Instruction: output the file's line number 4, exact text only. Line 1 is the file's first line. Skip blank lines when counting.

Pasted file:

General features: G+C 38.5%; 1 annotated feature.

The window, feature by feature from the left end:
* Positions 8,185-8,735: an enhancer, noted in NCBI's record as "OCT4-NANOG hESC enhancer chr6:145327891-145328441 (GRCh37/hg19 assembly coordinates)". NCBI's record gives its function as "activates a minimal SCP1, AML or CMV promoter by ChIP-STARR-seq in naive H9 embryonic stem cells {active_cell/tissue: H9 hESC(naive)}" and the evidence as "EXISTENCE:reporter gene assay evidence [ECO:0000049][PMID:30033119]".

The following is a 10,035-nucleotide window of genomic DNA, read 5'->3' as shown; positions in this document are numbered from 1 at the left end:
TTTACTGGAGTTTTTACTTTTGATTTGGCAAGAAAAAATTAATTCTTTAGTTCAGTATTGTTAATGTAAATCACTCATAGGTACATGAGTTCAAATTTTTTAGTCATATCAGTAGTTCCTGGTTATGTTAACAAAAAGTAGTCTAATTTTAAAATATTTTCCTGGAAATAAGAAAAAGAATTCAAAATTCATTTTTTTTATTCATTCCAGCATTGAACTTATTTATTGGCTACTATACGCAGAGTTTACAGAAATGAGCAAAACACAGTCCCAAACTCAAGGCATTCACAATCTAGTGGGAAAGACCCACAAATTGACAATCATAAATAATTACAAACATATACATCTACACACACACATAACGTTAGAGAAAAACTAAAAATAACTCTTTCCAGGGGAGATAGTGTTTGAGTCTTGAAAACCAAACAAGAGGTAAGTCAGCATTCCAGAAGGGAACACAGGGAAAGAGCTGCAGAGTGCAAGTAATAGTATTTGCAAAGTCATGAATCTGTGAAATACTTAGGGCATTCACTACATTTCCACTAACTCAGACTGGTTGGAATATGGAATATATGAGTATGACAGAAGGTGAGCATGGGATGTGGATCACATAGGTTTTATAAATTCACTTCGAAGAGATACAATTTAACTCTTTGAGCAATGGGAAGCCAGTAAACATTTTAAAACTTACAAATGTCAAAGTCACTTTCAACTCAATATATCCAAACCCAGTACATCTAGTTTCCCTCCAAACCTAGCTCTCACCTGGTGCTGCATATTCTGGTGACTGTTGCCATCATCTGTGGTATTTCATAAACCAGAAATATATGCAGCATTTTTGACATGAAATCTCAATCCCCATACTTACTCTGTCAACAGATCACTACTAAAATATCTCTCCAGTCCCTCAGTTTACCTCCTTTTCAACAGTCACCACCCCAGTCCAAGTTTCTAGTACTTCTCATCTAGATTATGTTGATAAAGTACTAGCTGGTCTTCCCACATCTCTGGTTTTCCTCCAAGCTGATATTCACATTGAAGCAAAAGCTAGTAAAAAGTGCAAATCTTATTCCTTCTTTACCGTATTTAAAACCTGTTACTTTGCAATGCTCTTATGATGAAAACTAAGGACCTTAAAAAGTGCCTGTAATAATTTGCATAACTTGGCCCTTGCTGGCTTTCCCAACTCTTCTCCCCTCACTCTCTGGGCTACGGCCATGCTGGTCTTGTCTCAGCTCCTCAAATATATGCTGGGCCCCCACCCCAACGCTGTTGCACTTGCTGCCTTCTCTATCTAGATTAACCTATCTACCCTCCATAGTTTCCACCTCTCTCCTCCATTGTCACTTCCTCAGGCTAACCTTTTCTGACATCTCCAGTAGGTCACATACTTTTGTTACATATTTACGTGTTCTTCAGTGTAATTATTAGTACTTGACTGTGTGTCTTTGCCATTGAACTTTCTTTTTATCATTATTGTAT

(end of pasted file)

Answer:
The following is a 10,035-nucleotide window of genomic DNA, read 5'->3' as shown; positions in this document are numbered from 1 at the left end: